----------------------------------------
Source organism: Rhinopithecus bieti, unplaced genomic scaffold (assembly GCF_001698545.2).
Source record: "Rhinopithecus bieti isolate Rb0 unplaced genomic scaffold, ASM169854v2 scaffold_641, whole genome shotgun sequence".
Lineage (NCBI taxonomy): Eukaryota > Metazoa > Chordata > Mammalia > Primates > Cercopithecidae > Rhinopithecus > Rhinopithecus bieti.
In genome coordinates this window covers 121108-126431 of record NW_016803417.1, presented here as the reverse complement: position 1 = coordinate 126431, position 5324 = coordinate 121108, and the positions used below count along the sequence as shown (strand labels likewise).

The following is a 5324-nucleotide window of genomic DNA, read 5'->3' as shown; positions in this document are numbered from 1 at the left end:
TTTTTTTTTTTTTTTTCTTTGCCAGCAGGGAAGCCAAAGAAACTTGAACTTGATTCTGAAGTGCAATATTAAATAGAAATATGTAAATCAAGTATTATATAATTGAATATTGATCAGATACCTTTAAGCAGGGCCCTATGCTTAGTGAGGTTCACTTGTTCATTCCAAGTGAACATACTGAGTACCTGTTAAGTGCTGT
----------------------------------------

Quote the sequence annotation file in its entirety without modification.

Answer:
Source organism: Rhinopithecus bieti, unplaced genomic scaffold (assembly GCF_001698545.2).
Source record: "Rhinopithecus bieti isolate Rb0 unplaced genomic scaffold, ASM169854v2 scaffold_641, whole genome shotgun sequence".
Lineage (NCBI taxonomy): Eukaryota > Metazoa > Chordata > Mammalia > Primates > Cercopithecidae > Rhinopithecus > Rhinopithecus bieti.
In genome coordinates this window covers 121108-126431 of record NW_016803417.1, presented here as the reverse complement: position 1 = coordinate 126431, position 5324 = coordinate 121108, and the positions used below count along the sequence as shown (strand labels likewise).

The following is a 5324-nucleotide window of genomic DNA, read 5'->3' as shown; positions in this document are numbered from 1 at the left end:
TTTTTTTTTTTTTTTTCTTTGCCAGCAGGGAAGCCAAAGAAACTTGAACTTGATTCTGAAGTGCAATATTAAATAGAAATATGTAAATCAAGTATTATATAATTGAATATTGATCAGATACCTTTAAGCAGGGCCCTATGCTTAGTGAGGTTCACTTGTTCATTCCAAGTGAACATACTGAGTACCTGTTAAGTGCTGT